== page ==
Lauren Meier 18 hours ago
Cuba to begin constitutional reform process
A meeting of the Cuban parliament
The Cuban parliament meets in Havana. Photo: STR/AFP/Getty Images

The national assembly of Cuba is expected to begin a rewrite of its constitution that will give "legal backing to the Communist-run island’s economic and social opening while upholding the "irrevocable nature of socialism," Reuters reports.

Why it matters: Cuba has come a long way socially, as it only recently approved sex-change operations and discriminated against homosexuals following the 1959 revolution, per Reuters. The last time it changed its constitution was in 2002, when it made socialism "irrevocable."
Lauren Meier 19 hours ago
Big money pours in ahead of San Francisco vaping vote
Man vapes CBD oil at Virgil Grant's dispensary in Los Angeles. Photo: Frederic J. Brown/AFP/Getty Images

The tobacco company R.J. Reynolds has launched a $12 million campaign in an attempt to encourage voters to strike down San Francisco's ban on selling flavored vaping products, hookah tobacco and menthol cigarettes in a Tuesday vote, Politico reports.

Why it matters: Younger generations of kids, including high school and middle schoolers, are becoming hooked on the popular tobacco products that come in flashy packaging and fruity flavors. R.J. Reynolds calls the ban "government overreach," but anti-tobacco advocates say the campaign to stop the ban is a "warning shot to other local governments eyeing similar restrictions," Politico adds.
David Nather 19 hours ago
Trump's lawyers: He's legally incapable of obstructing justice
U.S. President Donald Trump departs the White House. Photo: Chip Somodevilla/Getty Images

President Trump's legal team is making a bold new claim in a letter to Robert Mueller that says he can't obstruct the Russia investigation because his presidential authority is so broad that it makes obstruction impossible, the New York Times reports.

Why it matters: That claim would push the boundaries of executive power and probably set up a legal fight over whether he can be ordered to answer questions. The letter from the president's legal team claims that the Constitution gives Trump the power to, “if he wished, terminate the inquiry, or even exercise his power to pardon.”
Barak Ravid of Israel's Channel 10 news 20 hours ago
Israel denies new deal with Russia in Syria
Israel's Prime Minister Benjamin Netanyahu and Russia's President Vladimir Putin. Photo: Mikhail Klimentyev\TASS via Getty Images

Israel denied claims today by Russian officials and reports in Arab media outlets about new understandings that were allegedly reached about the situation in Southern Syria. An Israeli official told me that no deal was reached with the Russians so far.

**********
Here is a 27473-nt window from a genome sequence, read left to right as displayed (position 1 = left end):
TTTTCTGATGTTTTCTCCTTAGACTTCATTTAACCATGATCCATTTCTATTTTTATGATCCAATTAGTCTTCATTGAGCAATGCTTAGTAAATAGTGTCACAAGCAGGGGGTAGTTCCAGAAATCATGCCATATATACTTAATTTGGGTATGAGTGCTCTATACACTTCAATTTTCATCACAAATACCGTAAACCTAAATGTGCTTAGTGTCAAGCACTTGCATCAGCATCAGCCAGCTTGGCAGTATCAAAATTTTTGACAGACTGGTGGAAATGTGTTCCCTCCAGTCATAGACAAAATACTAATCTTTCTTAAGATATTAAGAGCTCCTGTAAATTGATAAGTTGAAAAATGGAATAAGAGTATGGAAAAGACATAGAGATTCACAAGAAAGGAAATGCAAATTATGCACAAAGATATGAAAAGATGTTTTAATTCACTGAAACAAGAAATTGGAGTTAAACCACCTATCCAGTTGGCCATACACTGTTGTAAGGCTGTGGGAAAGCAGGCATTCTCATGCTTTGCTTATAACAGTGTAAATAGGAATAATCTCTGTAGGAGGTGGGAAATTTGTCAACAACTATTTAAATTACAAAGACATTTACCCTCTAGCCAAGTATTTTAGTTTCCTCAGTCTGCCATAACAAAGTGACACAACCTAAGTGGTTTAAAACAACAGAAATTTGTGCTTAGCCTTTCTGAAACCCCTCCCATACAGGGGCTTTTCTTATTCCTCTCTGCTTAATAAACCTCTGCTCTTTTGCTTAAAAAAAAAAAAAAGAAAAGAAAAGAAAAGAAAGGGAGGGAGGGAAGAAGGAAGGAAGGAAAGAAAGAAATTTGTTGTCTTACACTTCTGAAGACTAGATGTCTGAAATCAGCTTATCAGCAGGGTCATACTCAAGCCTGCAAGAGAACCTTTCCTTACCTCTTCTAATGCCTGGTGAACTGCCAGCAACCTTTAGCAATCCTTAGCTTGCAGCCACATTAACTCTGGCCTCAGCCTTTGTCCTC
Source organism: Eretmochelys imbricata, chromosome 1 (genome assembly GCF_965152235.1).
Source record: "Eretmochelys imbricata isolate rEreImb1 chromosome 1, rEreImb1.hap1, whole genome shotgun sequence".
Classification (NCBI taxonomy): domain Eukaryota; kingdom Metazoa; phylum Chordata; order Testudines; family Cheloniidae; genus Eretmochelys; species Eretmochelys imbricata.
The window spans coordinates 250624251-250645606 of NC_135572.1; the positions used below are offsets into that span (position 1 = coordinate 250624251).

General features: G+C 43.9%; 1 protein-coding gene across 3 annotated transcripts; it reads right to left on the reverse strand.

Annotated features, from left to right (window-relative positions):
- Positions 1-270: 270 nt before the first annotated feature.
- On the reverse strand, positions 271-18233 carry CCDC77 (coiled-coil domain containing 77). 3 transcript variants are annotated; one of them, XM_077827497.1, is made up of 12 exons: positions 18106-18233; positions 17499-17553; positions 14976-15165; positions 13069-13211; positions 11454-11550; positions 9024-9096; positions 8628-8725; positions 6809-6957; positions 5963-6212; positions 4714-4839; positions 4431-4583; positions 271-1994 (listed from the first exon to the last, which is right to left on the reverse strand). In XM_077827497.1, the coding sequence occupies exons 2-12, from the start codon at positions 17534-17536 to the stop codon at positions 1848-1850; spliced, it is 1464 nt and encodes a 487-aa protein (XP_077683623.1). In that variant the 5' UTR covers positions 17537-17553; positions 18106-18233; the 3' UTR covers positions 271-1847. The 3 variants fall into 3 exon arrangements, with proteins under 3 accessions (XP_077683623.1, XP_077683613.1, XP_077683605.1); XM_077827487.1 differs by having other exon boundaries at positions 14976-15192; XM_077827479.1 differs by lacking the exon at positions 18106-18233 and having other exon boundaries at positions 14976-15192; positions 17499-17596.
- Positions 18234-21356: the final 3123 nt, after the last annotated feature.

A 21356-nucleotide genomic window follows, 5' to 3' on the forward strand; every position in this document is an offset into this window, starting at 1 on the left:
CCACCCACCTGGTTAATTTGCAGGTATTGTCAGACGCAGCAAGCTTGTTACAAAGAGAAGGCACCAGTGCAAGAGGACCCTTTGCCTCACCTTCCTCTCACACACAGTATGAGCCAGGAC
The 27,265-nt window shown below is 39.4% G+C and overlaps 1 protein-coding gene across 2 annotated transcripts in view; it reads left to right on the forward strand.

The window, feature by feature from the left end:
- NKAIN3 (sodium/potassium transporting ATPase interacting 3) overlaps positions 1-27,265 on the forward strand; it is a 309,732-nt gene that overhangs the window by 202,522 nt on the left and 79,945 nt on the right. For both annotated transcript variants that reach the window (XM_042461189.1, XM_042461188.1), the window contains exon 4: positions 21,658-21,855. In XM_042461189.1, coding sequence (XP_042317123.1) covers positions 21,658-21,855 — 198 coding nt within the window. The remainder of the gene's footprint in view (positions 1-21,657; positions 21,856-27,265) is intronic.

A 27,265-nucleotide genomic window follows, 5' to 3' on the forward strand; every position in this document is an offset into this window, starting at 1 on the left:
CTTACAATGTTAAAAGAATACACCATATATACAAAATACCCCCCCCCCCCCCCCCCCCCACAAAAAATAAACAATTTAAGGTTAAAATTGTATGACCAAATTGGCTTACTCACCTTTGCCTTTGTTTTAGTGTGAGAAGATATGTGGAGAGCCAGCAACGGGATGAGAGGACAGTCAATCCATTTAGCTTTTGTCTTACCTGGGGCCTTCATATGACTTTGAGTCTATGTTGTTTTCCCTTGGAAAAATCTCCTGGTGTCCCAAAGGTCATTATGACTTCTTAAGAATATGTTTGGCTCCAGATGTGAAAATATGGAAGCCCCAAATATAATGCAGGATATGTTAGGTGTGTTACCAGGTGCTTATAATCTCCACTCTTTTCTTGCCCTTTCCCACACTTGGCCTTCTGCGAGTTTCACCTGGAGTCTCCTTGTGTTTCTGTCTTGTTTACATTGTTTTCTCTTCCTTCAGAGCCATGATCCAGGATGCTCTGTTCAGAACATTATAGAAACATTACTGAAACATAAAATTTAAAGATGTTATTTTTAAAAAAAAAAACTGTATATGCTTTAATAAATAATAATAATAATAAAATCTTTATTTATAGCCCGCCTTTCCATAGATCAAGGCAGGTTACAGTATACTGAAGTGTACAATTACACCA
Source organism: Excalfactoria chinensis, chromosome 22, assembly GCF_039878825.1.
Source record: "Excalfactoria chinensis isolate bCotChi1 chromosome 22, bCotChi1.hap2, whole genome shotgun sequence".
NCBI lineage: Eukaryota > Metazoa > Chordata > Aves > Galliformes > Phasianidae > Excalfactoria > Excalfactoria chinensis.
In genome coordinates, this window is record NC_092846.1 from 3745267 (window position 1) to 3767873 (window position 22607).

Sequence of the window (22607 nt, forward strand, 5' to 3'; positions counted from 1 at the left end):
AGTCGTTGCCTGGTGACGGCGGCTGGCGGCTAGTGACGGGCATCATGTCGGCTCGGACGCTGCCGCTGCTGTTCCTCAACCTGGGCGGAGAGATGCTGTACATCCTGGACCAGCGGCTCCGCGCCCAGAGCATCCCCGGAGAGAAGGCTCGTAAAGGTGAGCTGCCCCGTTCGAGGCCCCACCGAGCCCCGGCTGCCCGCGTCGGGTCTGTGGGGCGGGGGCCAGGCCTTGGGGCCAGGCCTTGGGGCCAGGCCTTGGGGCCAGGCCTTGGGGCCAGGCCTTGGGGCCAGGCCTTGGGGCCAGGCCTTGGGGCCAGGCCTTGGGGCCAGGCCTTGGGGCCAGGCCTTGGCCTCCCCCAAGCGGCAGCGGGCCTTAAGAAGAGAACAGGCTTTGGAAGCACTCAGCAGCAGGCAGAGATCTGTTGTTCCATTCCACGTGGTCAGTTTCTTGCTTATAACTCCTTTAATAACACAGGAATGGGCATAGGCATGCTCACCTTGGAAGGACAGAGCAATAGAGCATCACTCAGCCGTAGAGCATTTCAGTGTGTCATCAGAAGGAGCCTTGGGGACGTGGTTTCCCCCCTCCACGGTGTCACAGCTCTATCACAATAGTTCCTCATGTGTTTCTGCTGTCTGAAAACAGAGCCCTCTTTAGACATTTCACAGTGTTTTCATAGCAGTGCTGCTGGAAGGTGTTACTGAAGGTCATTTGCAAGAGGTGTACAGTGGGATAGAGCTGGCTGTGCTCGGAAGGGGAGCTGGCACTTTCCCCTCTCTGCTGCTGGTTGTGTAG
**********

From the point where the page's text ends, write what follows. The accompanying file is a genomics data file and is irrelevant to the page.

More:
Why it matters: The Syrian army is about to start a military operation against rebels in Southern Syria near the Israeli and Jordanian borders, which would violate a ceasefire deal signed by the U.S., Russia and Jordan last July.
Lauren Meier
Ireland seeks to repeal school baptism law
Schoolchildren arrive at a shrine in Tuam, County Galway. Photo: PAUL FAITH/AFP/Getty Images

Ireland is taking on another battle with the Catholic church after the country voted to repeal a long-standing abortion law last week. The New York Times is reporting that Ireland is seeking to end "a provision that gives preference in most of the country’s elementary schools to children who have been baptized."

The state of play: Right now, 90% of the country's public schools are owned by the Roman Catholic Church giving non-Catholic families very few options for their child's education. The proposed bill, that passed in parliament's lower house this week, "Catholic elementary schools would be barred from discriminating in favor of children of their own 'religious ethos.'" Per the Times, analysts say the bill will likely be approved by the upper house who will review it this month.
Lauren Meier 20 hours ago
The Pentagon is taking over the security clearance process
Aerial photo of the Pentagon in Arlington, Virgina. Photo: Andy Dunaway/USAF via Getty Images

The Defense Department will start conducting security clearance checks for the federal government, hoping to fix a flawed system that allowed people like the Navy Yard shooter and Edward Snowden to obtain high-level clearances, the Associated Press reports, citing U.S. officials.

The details: The department aims to use "increased automation and high-tech analysis to tighten controls and tackle an enormous backlog of workers waiting for security clearances," the AP adds. The department says it plans to take over full responsibility for every background check of its military and civilian employees over the next three years, as well as outside contractors that work with the military.